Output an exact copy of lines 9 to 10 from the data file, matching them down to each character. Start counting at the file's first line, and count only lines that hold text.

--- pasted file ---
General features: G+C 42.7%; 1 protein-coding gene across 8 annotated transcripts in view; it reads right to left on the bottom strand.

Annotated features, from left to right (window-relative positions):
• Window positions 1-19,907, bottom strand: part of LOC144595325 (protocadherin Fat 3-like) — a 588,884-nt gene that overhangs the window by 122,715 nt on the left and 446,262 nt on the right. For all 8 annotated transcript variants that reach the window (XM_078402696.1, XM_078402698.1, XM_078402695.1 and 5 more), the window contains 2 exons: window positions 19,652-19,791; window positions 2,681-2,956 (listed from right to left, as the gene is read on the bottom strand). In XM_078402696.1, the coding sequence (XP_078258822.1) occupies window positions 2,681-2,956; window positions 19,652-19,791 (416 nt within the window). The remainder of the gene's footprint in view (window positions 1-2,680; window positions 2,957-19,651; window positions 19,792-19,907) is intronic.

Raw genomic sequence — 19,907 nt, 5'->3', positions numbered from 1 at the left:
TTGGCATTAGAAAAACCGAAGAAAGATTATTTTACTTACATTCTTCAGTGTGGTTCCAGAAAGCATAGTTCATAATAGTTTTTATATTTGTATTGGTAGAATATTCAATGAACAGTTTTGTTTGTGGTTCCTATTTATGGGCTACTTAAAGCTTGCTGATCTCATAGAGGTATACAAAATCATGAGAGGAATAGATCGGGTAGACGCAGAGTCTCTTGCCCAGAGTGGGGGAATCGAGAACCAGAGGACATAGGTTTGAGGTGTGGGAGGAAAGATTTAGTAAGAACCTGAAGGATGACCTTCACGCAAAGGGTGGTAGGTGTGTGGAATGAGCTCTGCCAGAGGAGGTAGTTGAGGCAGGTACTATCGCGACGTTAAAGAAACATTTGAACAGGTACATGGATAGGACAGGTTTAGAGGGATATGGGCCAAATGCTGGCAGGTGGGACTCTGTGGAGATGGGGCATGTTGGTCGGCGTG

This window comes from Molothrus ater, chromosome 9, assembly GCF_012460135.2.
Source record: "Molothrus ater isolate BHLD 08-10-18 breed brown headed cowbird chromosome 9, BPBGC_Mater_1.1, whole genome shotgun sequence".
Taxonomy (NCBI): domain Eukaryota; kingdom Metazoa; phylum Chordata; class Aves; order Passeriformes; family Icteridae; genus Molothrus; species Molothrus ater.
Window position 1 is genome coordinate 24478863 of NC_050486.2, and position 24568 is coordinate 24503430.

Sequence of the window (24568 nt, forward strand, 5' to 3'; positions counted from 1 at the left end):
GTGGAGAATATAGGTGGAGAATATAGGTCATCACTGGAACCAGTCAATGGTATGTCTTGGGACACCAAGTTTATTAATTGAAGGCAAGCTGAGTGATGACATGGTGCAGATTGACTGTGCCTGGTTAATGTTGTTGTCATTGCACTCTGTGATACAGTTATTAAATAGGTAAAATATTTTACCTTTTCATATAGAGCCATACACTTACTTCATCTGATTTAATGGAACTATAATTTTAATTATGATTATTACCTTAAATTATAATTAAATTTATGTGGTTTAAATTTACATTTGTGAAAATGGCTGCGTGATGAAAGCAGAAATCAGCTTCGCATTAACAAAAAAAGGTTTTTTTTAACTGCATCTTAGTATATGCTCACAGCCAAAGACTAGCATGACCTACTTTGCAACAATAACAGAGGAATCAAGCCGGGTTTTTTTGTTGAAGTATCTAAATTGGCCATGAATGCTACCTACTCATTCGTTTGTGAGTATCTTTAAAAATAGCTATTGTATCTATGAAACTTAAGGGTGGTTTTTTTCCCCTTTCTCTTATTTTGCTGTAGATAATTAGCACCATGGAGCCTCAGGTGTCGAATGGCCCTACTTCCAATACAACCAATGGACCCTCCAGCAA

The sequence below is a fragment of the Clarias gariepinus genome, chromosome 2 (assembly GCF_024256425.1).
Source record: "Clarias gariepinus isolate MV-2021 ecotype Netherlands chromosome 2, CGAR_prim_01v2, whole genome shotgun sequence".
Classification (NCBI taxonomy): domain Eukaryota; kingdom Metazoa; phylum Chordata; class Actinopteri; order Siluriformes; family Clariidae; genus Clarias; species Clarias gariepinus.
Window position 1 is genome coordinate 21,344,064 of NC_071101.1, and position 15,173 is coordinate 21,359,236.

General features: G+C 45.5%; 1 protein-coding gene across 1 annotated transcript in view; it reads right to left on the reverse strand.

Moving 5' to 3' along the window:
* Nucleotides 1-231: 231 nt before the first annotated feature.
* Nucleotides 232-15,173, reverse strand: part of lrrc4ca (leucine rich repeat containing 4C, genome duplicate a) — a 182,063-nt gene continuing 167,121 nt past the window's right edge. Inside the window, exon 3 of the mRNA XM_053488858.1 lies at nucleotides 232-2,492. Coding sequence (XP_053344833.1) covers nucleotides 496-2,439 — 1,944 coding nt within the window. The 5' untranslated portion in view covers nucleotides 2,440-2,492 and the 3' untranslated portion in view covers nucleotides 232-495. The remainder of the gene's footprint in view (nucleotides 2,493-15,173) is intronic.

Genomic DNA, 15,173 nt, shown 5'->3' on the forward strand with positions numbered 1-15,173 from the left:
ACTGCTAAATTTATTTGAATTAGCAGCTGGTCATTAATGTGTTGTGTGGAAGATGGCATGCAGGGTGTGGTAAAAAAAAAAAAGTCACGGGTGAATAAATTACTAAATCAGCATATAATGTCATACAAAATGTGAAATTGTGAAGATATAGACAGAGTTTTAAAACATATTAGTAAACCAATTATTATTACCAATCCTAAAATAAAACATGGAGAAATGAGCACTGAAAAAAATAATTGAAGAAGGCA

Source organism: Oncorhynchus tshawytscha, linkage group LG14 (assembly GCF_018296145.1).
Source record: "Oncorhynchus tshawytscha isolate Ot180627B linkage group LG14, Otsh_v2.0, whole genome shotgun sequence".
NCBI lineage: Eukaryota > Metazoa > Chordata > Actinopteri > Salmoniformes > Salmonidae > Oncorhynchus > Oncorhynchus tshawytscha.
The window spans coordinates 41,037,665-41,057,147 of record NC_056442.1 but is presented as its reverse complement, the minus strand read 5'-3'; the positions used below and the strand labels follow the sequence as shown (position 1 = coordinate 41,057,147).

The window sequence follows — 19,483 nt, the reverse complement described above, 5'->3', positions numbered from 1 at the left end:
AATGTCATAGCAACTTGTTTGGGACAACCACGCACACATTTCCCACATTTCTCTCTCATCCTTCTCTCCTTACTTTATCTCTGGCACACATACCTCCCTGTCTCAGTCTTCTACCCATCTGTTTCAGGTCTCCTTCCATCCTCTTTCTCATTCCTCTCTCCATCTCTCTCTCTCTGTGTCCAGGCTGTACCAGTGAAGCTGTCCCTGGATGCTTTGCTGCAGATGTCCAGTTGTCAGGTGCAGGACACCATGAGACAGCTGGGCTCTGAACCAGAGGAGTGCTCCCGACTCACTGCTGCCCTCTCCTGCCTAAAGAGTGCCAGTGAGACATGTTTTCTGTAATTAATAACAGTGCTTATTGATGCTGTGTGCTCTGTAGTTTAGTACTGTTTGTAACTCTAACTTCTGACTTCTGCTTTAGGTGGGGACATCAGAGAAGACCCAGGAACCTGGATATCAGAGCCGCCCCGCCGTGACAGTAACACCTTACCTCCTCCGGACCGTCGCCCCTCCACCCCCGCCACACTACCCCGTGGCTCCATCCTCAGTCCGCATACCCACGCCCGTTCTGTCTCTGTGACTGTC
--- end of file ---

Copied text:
Window position 1 is genome coordinate 24478863 of NC_050486.2, and position 24568 is coordinate 24503430.

Sequence of the window (24568 nt, forward strand, 5' to 3'; positions counted from 1 at the left end):